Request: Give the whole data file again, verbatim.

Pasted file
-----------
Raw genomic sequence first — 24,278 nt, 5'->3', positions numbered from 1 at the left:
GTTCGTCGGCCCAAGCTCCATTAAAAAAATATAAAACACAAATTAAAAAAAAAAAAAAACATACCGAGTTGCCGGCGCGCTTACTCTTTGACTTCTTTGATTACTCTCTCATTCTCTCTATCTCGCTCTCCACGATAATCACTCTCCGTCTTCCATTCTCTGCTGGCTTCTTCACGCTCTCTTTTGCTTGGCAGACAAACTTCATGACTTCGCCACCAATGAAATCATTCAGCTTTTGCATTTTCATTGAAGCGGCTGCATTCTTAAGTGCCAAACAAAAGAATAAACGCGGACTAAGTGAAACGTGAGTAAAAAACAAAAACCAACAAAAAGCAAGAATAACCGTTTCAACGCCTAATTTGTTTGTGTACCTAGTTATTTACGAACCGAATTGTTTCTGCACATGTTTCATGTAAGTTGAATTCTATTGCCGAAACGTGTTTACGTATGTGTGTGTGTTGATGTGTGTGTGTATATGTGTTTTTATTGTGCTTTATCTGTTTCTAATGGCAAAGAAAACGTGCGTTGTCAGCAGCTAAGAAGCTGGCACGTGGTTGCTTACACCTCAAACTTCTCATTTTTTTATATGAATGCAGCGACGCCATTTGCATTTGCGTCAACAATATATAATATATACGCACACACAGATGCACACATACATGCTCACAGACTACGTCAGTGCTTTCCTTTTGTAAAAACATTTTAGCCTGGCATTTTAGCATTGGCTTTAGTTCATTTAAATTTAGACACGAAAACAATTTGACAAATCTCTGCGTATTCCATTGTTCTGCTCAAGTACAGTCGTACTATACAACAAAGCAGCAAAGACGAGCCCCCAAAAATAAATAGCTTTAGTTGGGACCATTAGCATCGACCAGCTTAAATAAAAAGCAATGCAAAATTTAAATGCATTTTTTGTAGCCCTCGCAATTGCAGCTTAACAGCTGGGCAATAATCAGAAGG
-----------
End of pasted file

Raw genomic sequence first — 24,278 nt, 5'->3', positions numbered from 1 at the left:
GTTCGTCGGCCCAAGCTCCATTAAAAAAATATAAAACACAAATTAAAAAAAAAAAAAAACATACCGAGTTGCCGGCGCGCTTACTCTTTGACTTCTTTGATTACTCTCTCATTCTCTCTATCTCGCTCTCCACGATAATCACTCTCCGTCTTCCATTCTCTGCTGGCTTCTTCACGCTCTCTTTTGCTTGGCAGACAAACTTCATGACTTCGCCACCAATGAAATCATTCAGCTTTTGCATTTTCATTGAAGCGGCTGCATTCTTAAGTGCCAAACAAAAGAATAAACGCGGACTAAGTGAAACGTGAGTAAAAAACAAAAACCAACAAAAAGCAAGAATAACCGTTTCAACGCCTAATTTGTTTGTGTACCTAGTTATTTACGAACCGAATTGTTTCTGCACATGTTTCATGTAAGTTGAATTCTATTGCCGAAACGTGTTTACGTATGTGTGTGTGTTGATGTGTGTGTGTATATGTGTTTTTATTGTGCTTTATCTGTTTCTAATGGCAAAGAAAACGTGCGTTGTCAGCAGCTAAGAAGCTGGCACGTGGTTGCTTACACCTCAAACTTCTCATTTTTTTATATGAATGCAGCGACGCCATTTGCATTTGCGTCAACAATATATAATATATACGCACACACAGATGCACACATACATGCTCACAGACTACGTCAGTGCTTTCCTTTTGTAAAAACATTTTAGCCTGGCATTTTAGCATTGGCTTTAGTTCATTTAAATTTAGACACGAAAACAATTTGACAAATCTCTGCGTATTCCATTGTTCTGCTCAAGTACAGTCGTACTATACAACAAAGCAGCAAAGACGAGCCCCCAAAAATAAATAGCTTTAGTTGGGACCATTAGCATCGACCAGCTTAAATAAAAAGCAATGCAAAATTTAAATGCATTTTTTGTAGCCCTCGCAATTGCAGCTTAACAGCTGGGCAATAATCAGAAGG